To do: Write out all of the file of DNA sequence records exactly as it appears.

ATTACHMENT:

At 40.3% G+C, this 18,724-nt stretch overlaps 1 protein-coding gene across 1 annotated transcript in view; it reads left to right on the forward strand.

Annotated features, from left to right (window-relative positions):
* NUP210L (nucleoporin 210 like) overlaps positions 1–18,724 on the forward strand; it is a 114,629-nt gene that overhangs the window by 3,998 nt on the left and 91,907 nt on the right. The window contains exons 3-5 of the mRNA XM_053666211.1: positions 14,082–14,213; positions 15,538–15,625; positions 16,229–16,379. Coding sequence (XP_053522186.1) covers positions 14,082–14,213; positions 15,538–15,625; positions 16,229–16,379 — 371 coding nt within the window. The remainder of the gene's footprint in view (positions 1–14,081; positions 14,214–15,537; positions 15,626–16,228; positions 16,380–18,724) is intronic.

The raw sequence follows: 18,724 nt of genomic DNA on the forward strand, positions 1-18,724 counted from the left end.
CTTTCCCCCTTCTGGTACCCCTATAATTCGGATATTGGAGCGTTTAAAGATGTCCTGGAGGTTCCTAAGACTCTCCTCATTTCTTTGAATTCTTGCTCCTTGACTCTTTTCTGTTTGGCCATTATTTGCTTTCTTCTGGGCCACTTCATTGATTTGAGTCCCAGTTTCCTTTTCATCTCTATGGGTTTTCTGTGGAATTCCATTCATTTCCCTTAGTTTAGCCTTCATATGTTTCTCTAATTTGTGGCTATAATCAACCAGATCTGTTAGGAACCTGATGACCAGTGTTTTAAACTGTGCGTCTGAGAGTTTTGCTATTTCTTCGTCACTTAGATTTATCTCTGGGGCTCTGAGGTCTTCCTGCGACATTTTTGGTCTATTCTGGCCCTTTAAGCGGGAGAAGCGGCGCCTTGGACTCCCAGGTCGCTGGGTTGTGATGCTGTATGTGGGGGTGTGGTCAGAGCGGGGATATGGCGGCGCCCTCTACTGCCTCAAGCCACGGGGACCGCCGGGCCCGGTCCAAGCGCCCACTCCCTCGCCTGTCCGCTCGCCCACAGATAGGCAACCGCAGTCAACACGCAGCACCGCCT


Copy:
At 40.3% G+C, this 18,724-nt stretch overlaps 1 protein-coding gene across 1 annotated transcript in view; it reads left to right on the forward strand.

Annotated features, from left to right (window-relative positions):
* NUP210L (nucleoporin 210 like) overlaps positions 1–18,724 on the forward strand; it is a 114,629-nt gene that overhangs the window by 3,998 nt on the left and 91,907 nt on the right. The window contains exons 3-5 of the mRNA XM_053666211.1: positions 14,082–14,213; positions 15,538–15,625; positions 16,229–16,379. Coding sequence (XP_053522186.1) covers positions 14,082–14,213; positions 15,538–15,625; positions 16,229–16,379 — 371 coding nt within the window. The remainder of the gene's footprint in view (positions 1–14,081; positions 14,214–15,537; positions 15,626–16,228; positions 16,380–18,724) is intronic.

The raw sequence follows: 18,724 nt of genomic DNA on the forward strand, positions 1-18,724 counted from the left end.
CTTTCCCCCTTCTGGTACCCCTATAATTCGGATATTGGAGCGTTTAAAGATGTCCTGGAGGTTCCTAAGACTCTCCTCATTTCTTTGAATTCTTGCTCCTTGACTCTTTTCTGTTTGGCCATTATTTGCTTTCTTCTGGGCCACTTCATTGATTTGAGTCCCAGTTTCCTTTTCATCTCTATGGGTTTTCTGTGGAATTCCATTCATTTCCCTTAGTTTAGCCTTCATATGTTTCTCTAATTTGTGGCTATAATCAACCAGATCTGTTAGGAACCTGATGACCAGTGTTTTAAACTGTGCGTCTGAGAGTTTTGCTATTTCTTCGTCACTTAGATTTATCTCTGGGGCTCTGAGGTCTTCCTGCGACATTTTTGGTCTATTCTGGCCCTTTAAGCGGGAGAAGCGGCGCCTTGGACTCCCAGGTCGCTGGGTTGTGATGCTGTATGTGGGGGTGTGGTCAGAGCGGGGATATGGCGGCGCCCTCTACTGCCTCAAGCCACGGGGACCGCCGGGCCCGGTCCAAGCGCCCACTCCCTCGCCTGTCCGCTCGCCCACAGATAGGCAACCGCAGTCAACACGCAGCACCGCCT